Use different configuration in SBT Project

Add different configuration file for test

When writing unit test in sbt project it is very common to use a different configuration rather than the default one (application.conf) that resides in:

src/main/resources/application.conf

In order to avoid this and user a different configuration file for test we can add a test configuration in:

src/test/resources/

and can name that either application.conf or any of our choice. Currently let’s name it test.conf. So our test configuration will be at:

src/test/resources/test.conf

NOTE: In test.conf we should use the following:

include “application.conf”

<YOUR TEST CONFIGURATION SETTINGS>

Use test configuration when running test

Usually when running test from IDE we can use -Dconfig.file or -Dconfig.resource in edit configuration of test. If we run test using RUN icon from IDE then it selects the test configuration and run the test, but for targeted class it still uses the application.conf. So what can we do now? In order to do that let’s follow the following steps:

  1. Open build.sbt of the project for which you write the test. Not the one in the root directory.
  2. Add the following lines:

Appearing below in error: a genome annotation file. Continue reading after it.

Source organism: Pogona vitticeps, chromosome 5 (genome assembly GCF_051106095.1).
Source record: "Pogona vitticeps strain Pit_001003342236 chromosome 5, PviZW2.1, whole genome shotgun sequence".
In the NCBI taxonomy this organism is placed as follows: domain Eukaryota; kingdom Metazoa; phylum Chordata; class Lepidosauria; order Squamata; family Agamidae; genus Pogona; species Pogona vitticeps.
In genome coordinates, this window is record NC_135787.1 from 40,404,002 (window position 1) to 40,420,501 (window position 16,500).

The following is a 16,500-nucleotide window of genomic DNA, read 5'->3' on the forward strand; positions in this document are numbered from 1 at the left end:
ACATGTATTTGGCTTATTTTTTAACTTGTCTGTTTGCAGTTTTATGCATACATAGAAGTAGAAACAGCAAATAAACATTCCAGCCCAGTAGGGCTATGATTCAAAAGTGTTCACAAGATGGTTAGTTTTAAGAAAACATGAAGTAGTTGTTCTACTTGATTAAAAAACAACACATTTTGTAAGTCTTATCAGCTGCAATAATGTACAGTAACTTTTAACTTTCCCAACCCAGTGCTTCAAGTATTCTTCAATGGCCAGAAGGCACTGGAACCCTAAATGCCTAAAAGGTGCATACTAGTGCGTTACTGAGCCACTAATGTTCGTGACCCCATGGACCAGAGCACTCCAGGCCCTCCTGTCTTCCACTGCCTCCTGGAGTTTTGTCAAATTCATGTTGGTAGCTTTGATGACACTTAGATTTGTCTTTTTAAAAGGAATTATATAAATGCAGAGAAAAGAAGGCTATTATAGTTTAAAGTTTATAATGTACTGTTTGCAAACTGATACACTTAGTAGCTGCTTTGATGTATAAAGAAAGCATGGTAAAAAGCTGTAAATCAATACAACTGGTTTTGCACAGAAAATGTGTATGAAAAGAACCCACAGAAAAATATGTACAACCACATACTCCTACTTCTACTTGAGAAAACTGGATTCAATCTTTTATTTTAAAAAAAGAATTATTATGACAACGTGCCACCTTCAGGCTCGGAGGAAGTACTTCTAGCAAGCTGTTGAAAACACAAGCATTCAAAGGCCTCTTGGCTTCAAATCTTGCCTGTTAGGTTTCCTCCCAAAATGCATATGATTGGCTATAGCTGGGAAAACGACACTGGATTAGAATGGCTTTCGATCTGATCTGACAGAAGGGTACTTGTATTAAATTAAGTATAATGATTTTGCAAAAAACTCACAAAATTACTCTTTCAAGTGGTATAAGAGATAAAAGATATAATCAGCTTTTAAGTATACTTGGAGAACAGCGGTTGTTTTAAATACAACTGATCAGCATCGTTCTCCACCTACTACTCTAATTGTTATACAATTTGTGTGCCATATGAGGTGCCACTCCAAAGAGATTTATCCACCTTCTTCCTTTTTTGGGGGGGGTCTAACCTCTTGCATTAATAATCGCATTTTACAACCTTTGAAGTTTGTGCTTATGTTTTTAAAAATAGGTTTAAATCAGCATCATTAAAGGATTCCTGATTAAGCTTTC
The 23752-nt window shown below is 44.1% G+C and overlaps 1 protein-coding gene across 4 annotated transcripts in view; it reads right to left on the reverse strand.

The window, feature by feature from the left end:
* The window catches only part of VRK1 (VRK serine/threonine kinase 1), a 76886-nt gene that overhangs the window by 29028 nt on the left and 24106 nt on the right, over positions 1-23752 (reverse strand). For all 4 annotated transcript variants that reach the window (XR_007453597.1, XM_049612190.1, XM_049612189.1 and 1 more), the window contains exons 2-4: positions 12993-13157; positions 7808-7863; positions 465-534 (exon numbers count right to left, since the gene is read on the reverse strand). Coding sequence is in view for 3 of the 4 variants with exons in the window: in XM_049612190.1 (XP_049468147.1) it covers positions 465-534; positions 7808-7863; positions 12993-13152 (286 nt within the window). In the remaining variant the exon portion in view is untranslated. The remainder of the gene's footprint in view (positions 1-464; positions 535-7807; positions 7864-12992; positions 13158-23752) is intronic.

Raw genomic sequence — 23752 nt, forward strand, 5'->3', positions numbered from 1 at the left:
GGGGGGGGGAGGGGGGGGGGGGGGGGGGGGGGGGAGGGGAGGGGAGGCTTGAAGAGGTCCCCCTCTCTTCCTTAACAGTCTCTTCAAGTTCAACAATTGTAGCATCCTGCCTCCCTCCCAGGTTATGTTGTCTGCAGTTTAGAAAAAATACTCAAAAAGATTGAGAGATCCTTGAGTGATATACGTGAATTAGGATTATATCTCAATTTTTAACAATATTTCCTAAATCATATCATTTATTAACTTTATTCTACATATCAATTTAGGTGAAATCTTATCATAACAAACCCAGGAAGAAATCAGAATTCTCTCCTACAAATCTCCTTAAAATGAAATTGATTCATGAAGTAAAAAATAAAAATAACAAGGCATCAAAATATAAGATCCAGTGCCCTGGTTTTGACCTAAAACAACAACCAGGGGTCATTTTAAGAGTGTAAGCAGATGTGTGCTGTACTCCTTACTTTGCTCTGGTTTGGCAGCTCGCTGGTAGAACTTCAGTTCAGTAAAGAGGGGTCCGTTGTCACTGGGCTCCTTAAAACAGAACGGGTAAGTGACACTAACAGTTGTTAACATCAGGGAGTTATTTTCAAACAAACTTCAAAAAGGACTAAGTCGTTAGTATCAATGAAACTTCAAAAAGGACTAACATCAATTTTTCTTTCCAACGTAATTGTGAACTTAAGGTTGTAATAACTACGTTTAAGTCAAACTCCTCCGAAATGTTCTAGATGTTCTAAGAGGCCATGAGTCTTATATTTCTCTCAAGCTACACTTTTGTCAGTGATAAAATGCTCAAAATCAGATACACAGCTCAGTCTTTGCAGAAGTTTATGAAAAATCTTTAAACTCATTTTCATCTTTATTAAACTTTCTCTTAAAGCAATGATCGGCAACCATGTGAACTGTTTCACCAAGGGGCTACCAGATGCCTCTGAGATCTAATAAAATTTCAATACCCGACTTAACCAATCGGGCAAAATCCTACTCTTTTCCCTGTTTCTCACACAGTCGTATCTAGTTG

fork in Test := true //it will allow to apply extra settings to Test
javaOptions in Test += “-Dconfig.resource=test.conf”  //here we will apply extra setting

Now if you try to run the test from IDE using the RUN icon, then you will see that the test.conf is not used for the targeted class. So is there anything wrong we did, or is our configuration wrong? The answer is NO. When we use RUN icon then IDE check the configuration settings from its edit configuration form, that is why our test configuration is not picked even we add that to build.sbt.

So what we need to do in order to tell test to pick our test configuration? Simply run the command:

sbt test

Now you will see that while running the test our test configuration is being picked.

Please remember, sbt test runs all the test in test directory. You can check my article about how to run Scala test using sbt command.

That’s it, enjoy your unit tests 🙂

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